How To Update PHP on My Website?

If you host a website, the PHP version you choose determines how fast and secure it is.

What is the issue? Updating your PHP seems a little like delving into the weeds to the ordinary WordPress vendor or blogger.

You built a website to sell handmade candles or to blog about reality TV, and now you’re being told you need to learn computer languages? That’s correct. You may not fully comprehend what it does, and you surely do not spend the majority of your day contemplating it.

It’s vital, though, and changing it isn’t as difficult as you may assume.

With that in mind, let’s look at why and how you should upgrade your PHP to keep your WordPress site up to date.

What is A WordPress PHP?

Hypertext preprocessor (PHP) is a little perplexing abbreviation. In a nutshell, it’s an open-source programming language that underpins WordPress’ functionality. For further protection, it encrypts data. It also serves as the foundation for using the WordPress CMS to publish your dynamic blog material.

Consider it the rails that keep the train on your WordPress site moving smoothly.

PHP has versions, much as WordPress. These versions change as the web changes, offering new features to keep your site safe.

Why Should You Update PHP?

For starters, newer PHP versions speed up and improve the performance of your website. The upgrade from PHP 5.6 to 7.0, for example, doubles website speed.

You must, however, adhere to your hosting package. Versions 5.2 and 5.3 have been deleted from WP Fond’s Shared and Reseller hosting options.

PHP versions currently run up to 8, however, 7.3 and 7.4 are still widely used. Which version of the software should you use? If you’re reading this, chances are you’re in desperate need of an upgrade. Version 7.3 will, at the very least, maintain your site compliant with WPFond’s current standards.

The good news is that upgrading your PHP is far less difficult than it may appear.

How To Update PHP?

Now that we know how important it is to keep your WordPress PHP version up to date, let’s look at how to do it. However, there are a few things you need to do before you get started to update PHP.

First and foremost, remember to back up your website. You’ll want to have a current version of your site to restore if something goes wrong during the upgrade process. For example, a plugin may occasionally clash with the most recent version of PHP. If that’s the case, you’ll probably want to revert to an older version of the plugin until it’s updated or you find a replacement.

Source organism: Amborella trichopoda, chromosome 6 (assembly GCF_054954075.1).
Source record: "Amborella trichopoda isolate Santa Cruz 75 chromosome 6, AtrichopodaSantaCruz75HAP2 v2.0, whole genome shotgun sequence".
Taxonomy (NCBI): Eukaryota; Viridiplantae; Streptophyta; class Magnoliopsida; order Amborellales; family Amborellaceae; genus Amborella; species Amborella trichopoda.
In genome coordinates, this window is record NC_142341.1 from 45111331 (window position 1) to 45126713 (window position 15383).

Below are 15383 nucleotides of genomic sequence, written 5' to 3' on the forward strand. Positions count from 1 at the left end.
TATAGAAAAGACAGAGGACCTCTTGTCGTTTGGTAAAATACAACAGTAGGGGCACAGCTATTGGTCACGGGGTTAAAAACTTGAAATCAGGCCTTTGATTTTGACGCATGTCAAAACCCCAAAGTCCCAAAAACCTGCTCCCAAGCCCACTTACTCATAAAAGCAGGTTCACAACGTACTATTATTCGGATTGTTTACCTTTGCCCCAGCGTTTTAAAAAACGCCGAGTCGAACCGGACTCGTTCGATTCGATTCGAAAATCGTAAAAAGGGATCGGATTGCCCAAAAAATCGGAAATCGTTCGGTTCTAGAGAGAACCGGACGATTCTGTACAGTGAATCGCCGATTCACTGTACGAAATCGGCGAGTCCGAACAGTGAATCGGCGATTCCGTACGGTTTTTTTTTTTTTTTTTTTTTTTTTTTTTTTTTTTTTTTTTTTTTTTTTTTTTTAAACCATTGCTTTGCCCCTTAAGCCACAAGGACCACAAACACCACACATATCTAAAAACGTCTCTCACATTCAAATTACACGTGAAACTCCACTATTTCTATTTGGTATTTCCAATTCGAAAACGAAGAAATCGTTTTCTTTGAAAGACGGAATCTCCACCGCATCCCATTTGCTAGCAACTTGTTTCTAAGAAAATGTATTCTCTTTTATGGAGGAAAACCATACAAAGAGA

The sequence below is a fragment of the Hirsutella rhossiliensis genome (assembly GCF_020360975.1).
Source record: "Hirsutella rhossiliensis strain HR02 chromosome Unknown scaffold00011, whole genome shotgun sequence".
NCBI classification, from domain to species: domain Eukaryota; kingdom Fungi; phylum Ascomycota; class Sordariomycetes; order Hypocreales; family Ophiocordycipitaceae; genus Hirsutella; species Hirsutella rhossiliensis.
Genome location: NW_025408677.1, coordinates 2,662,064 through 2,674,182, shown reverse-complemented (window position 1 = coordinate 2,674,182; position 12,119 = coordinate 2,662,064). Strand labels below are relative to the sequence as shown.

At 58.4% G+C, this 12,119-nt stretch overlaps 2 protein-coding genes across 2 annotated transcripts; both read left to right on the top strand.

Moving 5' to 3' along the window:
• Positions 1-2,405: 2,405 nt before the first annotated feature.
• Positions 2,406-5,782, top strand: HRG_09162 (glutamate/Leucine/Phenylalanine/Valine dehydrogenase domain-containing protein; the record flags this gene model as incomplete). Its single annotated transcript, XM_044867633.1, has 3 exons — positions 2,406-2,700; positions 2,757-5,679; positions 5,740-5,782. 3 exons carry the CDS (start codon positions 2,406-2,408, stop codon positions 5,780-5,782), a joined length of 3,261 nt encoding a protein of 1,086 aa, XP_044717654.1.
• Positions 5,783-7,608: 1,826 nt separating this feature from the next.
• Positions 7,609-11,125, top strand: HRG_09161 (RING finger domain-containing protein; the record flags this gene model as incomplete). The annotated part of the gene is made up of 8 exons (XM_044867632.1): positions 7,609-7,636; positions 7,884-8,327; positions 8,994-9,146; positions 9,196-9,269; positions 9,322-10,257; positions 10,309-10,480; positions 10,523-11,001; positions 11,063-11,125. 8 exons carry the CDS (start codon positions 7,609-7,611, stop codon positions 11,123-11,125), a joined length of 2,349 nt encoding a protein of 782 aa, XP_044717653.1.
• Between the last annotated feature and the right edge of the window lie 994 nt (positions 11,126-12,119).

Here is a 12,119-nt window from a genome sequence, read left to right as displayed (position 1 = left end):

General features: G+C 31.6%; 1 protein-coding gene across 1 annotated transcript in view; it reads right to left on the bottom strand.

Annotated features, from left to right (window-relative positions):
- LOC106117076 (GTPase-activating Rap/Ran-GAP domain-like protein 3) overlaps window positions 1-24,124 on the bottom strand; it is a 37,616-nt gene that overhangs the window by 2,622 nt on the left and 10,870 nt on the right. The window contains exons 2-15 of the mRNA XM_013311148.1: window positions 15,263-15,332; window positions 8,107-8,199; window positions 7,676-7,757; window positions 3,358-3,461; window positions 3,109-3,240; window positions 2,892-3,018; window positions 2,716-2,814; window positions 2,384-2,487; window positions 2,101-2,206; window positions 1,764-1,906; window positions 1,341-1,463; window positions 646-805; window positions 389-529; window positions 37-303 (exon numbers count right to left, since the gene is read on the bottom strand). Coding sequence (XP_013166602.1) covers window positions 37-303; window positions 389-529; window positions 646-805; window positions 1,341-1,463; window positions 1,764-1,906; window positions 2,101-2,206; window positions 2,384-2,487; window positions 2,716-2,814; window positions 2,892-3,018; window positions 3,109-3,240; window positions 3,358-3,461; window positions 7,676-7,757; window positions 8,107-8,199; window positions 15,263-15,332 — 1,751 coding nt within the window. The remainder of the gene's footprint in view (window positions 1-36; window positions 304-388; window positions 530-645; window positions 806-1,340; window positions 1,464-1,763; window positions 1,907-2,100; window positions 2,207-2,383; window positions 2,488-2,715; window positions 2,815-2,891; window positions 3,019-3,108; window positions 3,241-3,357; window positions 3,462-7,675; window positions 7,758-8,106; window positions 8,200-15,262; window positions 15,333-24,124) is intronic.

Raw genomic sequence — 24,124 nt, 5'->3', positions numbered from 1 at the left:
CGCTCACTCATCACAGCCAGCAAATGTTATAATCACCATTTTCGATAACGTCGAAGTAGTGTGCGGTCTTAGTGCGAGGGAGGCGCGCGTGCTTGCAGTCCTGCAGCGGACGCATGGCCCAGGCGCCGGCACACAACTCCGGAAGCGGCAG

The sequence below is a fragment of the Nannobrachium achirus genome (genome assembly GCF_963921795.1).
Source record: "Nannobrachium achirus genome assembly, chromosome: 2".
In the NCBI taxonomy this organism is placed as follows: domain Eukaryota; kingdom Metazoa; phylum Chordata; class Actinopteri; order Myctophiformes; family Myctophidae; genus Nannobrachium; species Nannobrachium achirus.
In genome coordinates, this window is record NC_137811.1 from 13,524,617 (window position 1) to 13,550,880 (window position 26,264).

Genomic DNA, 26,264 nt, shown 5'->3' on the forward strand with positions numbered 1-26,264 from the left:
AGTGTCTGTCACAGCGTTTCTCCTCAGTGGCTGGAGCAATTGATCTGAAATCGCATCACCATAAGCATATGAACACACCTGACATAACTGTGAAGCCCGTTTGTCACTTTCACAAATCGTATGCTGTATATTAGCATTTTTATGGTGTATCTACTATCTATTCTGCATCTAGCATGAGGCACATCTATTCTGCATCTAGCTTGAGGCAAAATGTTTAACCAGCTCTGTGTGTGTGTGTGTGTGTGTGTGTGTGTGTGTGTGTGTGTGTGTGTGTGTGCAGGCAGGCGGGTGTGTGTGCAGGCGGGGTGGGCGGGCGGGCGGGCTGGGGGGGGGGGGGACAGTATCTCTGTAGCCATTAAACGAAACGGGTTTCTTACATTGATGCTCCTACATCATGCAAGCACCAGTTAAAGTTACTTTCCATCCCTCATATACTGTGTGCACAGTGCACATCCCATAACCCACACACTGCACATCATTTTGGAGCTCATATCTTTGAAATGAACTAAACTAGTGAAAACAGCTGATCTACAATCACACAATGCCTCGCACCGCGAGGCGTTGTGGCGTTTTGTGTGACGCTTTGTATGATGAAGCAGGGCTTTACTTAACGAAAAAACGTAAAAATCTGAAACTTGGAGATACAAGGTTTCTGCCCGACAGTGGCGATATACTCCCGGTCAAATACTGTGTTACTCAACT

Next, make sure that WordPress Core, themes, and plugins are all up to date. This can aid in the prevention of compatibility difficulties. To do so, go to your WordPress admin dashboard and choose Updates from the Dashboard section.

This screen will inform you if there are any updates available. You’ll be ready to begin upgrading to the newest WordPress PHP version once you’ve completed these actions. As previously said, the method will be determined by your hosting provider. Let’s take a look at some of the most common choices.

Updating PHP Via cPanel

If your hosting company uses cPanel, changing your PHP version should be a simple and straightforward procedure. Log in to your hosting control panel first.

After that, go to the Software section and choose PHP Version:

Along the top of the next screen, you’ll find your website’s current PHP version.

You may pick from a list of all available PHP versions when you click on the current version. In this scenario, the number of items on the list increases to 8.0:

You may choose Set as current to preserve your changes. Of course, cPanel isn’t used by all hosting companies. Many businesses have their own dashboards and site features, which will necessitate comparable but somewhat different procedures.

What to Do After Updating PHP?

There’s not much left to do once you’ve finished updating your PHP version. We do urge, however, that you double-check that everything on your site is operational.

You can examine for obvious flaws or errors by visiting your website from the front end. You can now go to the back end of your site if everything appears to be working properly.

While it’s not frequent, changing your PHP version might sometimes ruin your site. This is why, before making any changes, we recommend making a backup of your website.

If this happens, you’ll want to figure out what’s causing the problem as soon as possible. Start by turning off all of your plugins and using the default theme. Then you may try to pinpoint the source of the problem by activating your plugins one by one.

If this doesn’t work, contact your hosting company. In rare circumstances, you may need to revert to a previous PHP version to fix the problem.

What is the easiest way to Update PHP?

Consider WPFond’s managed WordPress hosting for low-cost, easy-to-manage hosting for your website.

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